Fall has officially arrived! The forest is once again adorned in vibrant shades of red, orange, and yellow, and so are many of the local homes and businesses. In fact, many of the decorations used in these homes and businesses are made from plants that were collected from our forests, such as Oriental bittersweet.
Oriental bittersweet was introduced to the United States, from Eastern Asia, in the mid-1800s as an ornamental plant. Its woody stems and persistent scarlet berries are an appealing addition to decorative, seasonal wreaths and ornamental floral arrangements. Despite its beauty, Oriental bittersweet can be quite beastly.
It is an aggressively growing vine that girdles and overtops surrounding vegetation. The weight of many vines can cause trees to fall, which can damage power lines, homes, and other trees. It can also prevent forest regeneration after timber harvest and can become a pest in agricultural production. The growth pattern of this plant drastically alters the landscape by out-competing other vegetation, thus limiting available food and habitat for wildlife. If Oriental bittersweet is left untreated it will hurt the economy of our region by impacting the timber industry, agricultural production, and recreational opportunities.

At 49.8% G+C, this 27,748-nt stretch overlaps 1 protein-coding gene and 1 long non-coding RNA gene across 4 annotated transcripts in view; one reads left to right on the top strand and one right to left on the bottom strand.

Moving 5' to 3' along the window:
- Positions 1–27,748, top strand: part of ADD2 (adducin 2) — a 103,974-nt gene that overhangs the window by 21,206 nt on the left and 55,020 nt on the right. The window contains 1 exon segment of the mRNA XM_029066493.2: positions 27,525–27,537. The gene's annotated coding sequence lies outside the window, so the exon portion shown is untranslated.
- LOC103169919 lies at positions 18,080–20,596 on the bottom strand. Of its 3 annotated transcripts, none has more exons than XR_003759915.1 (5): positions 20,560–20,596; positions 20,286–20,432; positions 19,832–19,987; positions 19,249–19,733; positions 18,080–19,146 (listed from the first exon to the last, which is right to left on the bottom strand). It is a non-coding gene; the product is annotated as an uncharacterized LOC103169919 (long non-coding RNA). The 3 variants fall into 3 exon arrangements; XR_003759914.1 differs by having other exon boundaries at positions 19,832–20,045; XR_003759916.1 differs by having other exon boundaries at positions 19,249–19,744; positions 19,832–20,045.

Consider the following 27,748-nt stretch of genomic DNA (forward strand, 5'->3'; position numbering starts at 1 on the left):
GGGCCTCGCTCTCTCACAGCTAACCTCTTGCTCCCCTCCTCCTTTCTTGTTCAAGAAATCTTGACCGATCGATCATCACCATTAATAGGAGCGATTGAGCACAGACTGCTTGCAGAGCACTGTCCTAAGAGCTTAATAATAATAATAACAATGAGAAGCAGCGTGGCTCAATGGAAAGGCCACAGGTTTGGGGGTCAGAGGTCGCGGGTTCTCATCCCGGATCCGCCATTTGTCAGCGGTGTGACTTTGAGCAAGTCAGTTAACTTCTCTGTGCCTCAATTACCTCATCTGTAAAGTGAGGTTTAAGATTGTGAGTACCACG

Oriental bittersweet is found in old home sites, fields, forest edges, hedgerows, open woodlands, along road edges and other disturbed sites. Birds are the principal long distance carriers of seeds. However, seeds are also widely spread by people through decorative use of these plants in floral arrangements and landscape plantings.
It is worth noting that there is a native American bittersweet that is similar in appearance to Oriental bittersweet but doesn't grow aggressively and is beneficial for wildlife. Distinguishing our native American bittersweet from the invasive Oriental bittersweet can be difficult. Both species produce small globe-shaped fruits that eventually split to reveal scarlet berries. However, the ripened fruit-casing of American bittersweet is orange, whereas the fruit-casing of Oriental bittersweet is yellow. Also, American bittersweet has clusters of flowers and fruits at the ends of branches, whereas Oriental bittersweet has flowers and fruits where the leaves attach to the stem.
American bittersweet and Oriental bittersweet are known to hybridize in the wild and plants labeled as "American bittersweet" in commercial greenhouses are often mislabeled Oriental bittersweet. If you wish to add vines to your landscaping, rather than risk planting Oriental bittersweet, consider using native alternatives such as Virgin's bower (Clematis virginiana), Virginia Creeper (Parthenocissus quinquefolia), Trumpet Creeper (Campsis radicans), and passionflower (Passiflora incarnata).
Visit the Appalachian Ohio Weed Control Partnership blog, at www.appalachianohioweeds.org, for more information on Oriental bittersweet and other invasive species. You can also contact Eric Boyda of the Appalachian Ohio Weed Control Partnership by phone at (740) 534-6578 or email at firstname.lastname@example.org.
Eric Boyda is coordinator of the Appalachian Ohio Weed Control Partnership. Her interests include increasing the awareness of invasive plants and helping individuals or groups plan control strategies. Our Earth appears on alternate weeks in the weekend edition.